VAUSE: Just like in Iran nuclear deal -- they mentioned the Iran nuclear deal but --

SHIERS: So, for that President, if you're thinking about what's happened in North Korea.

VAUSE: Yes. OK. Michael, thanks so much. We appreciate you coming in.

SHIERS: It's a pleasure to be here.

VAUSE: Great. We'll take a short break. When we come back, with (INAUDIBLE) a cyber-attack on a Democratic Party an inside job will be result on a Russian cyber-attack. Sources say the CIA Director is reviewing that question because the President asked him to. More from Washington in just a moment.

(COMMERCIAL BREAK)

[02:51:39] PEDRAM JAVAHERI, CNN METEOROLOGIST: Thank you for staying with CNN. I'm meteorologist Pedram Javaheri for CNN WEATHER WATCH. Here's what's going on across North America right now, with colder air beginning to really make its impact felt across portions of the City of Manitoba to (INAUDIBLE) work your way into Southern Canada and eventually into the Northern United States. It is all wintery across that region and we're seeing some impacts of it as a disturbance exit portions of Rockies, could see some cold enough air to support some snow showers across the western portion of the planes.

But beyond that, wet weather expected in particular for Dallas down into the single digits after a history start to November with a high last week of 34 degrees, 9 the best they can do. Even New York City into the upper 20s last week, 10 the high temperature and it just gets colder over the next couple of days. In particular around the Northeastern United States, but notice, it is extremely short-lived here, so we get about of what is essentially January-like temperatures for just about a day or two and then eventually warms up right back.

New York drops down to 3, Washington down to 4, their coolest on Friday. Even down around the Southern U.S., the lower teens will be expected, 14 out of Atlanta. That's a big storm system right there on the Western United States, expect a lot of snow showers across the I-5 corridor.

Here are the higher elevations, of course. And of course, heavy rainfall expected in Northern California. All of that is beneficial. Now, onto the Bahamas, upper 20s. Mexico City, sunny skies, 26 degrees.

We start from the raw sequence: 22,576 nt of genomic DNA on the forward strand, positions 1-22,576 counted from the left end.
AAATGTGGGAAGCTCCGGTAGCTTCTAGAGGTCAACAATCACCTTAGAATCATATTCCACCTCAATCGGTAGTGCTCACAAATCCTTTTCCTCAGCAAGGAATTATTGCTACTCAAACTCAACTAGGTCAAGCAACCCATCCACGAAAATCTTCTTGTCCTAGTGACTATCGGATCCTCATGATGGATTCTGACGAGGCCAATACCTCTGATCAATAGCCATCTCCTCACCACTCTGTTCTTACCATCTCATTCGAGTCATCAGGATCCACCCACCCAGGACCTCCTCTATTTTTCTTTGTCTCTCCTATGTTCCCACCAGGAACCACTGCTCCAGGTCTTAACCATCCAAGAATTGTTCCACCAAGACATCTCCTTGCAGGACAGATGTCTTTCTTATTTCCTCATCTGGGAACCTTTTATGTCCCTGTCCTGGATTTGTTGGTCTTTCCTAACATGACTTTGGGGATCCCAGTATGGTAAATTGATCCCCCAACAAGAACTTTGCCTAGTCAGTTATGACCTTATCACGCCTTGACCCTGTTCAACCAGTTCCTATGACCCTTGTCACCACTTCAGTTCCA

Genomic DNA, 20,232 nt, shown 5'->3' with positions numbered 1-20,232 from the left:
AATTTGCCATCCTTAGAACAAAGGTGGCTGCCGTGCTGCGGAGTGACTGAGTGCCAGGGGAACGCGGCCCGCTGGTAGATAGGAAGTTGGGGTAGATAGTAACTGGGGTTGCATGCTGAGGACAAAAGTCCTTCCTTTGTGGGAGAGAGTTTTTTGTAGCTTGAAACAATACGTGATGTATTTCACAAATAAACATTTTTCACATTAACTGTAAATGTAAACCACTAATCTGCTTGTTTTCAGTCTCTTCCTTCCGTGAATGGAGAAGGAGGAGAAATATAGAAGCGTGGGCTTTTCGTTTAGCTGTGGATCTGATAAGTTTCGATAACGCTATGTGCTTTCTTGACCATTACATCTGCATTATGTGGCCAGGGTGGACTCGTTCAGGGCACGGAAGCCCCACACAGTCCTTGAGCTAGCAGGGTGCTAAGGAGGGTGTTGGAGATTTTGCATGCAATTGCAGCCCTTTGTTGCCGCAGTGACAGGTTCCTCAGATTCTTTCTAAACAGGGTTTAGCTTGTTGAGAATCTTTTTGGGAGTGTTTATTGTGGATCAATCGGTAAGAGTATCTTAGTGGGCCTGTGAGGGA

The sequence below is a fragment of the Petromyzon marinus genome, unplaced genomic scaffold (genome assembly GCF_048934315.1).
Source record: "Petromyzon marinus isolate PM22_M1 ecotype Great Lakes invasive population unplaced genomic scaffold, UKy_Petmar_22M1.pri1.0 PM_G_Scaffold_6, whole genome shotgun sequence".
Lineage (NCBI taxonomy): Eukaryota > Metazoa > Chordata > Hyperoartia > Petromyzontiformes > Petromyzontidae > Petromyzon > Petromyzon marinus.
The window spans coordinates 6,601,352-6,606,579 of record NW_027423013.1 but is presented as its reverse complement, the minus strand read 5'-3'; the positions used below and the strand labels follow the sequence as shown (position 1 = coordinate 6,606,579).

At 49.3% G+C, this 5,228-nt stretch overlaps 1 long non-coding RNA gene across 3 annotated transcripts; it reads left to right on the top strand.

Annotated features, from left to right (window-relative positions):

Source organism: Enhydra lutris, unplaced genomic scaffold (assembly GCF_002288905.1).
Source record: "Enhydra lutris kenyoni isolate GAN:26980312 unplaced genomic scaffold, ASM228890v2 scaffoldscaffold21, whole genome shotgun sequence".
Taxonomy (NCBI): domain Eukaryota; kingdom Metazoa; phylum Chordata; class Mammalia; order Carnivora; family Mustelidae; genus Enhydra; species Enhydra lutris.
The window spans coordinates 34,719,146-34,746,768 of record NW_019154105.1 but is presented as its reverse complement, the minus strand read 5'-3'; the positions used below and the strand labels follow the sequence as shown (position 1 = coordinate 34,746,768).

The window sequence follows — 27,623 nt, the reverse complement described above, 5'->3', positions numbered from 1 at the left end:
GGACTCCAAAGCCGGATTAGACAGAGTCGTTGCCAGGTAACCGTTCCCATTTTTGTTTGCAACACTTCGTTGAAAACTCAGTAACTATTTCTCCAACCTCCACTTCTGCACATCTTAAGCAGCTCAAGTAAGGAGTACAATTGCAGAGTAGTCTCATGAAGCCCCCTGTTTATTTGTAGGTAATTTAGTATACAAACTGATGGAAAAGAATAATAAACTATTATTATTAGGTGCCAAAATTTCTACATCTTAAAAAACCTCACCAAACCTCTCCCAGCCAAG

(COMMERCIAL BREAK)

VAUSE: Welcome back, everybody. We are six minutes until the top of the hour. We're learning more about an unusual request President Trump made to his CIA Director. Sources say the President asked Mike Pompeo to meet with a conspiracy theorist who argues last year cyber- attack on the Democratic Party was an inside job rather than a cyber- attack carried out by the Russians. Jim Sciutto has details.

(BEGIN VIDEOTAPE)

JIM SCIUTTO, CNN CHIEF NATIONAL SECURITY CORRESPONDENT: Tonight, multiple sources tells CNN that CIA Director Mike Pompeo met at the President's urging. As one of the principal deniers of Russian interference in the U.S. election. As first reported by the Intercept, Pompeo met October 24th with William Binney, a former national security agency employee who has theorized that the theft and release of thousands of Democratic National Committee emails was actually an inside job, carried out not by Russia but a DNC employee. Then he tells CNN that Pompeo began the meeting which lasted an hour by saying, "the President told me I should talk to you."

Regarding the meeting, the CIA refused to comment but it said that Director Pompeo, "stands by and has always stood by the January 2017 intelligence community assessment that Russia interfered in the 2016 Presidential election. The President himself has repeatedly questioned Russia's involvement, both during the campaign --

[02:55:07] TRUMP: I don't think anybody knows it was Russia that broke into the DNC. She's saying Russia, Russia, Russia.

SCIUTTO: And since his election as well.

TRUMP: If you don't catch a hacker, OK, in the act, it's very hard to say who did the hacking. With that being said, I'll go along with Russia, it could have been China, it could have been a lot of different groups.

SCIUTTO: In October, Director Pompeo prompted a clarification from the CIA when he said in a speech the U.S. intelligence community determined that Russian meddling in the 2016 election did not affect its outcome.

MIKE POMPEO, CIA DIRECTOR: The intelligence community's assessment is that the Russian meddling that took place did not affect the outcome of the election.

SCIUTTO: Soon after the speech, the CIA issued a statement saying, "The intelligence assessment with regard to Russian election meddling has not changed, and the director did not intend to suggest that it had. Jim Sciutto, CNN, Washington.

(END VIDEOTAPE)

VAUSE: You've been watching CNN NEWSROOM live from Los Angeles, I'm John Vause. For our viewers in the U.S., the news continues with "EARLY START" after a short break. For everyone else, Rosemary Church will be with you from Atlanta. You're watching CNN.

(COMMERCIAL BREAK)

ROSEMARY CHURCH, CNN INTERNATIONAL ANCHOR: A high-stakes visit, Donald Trump arrives in China for the most consequential foreign --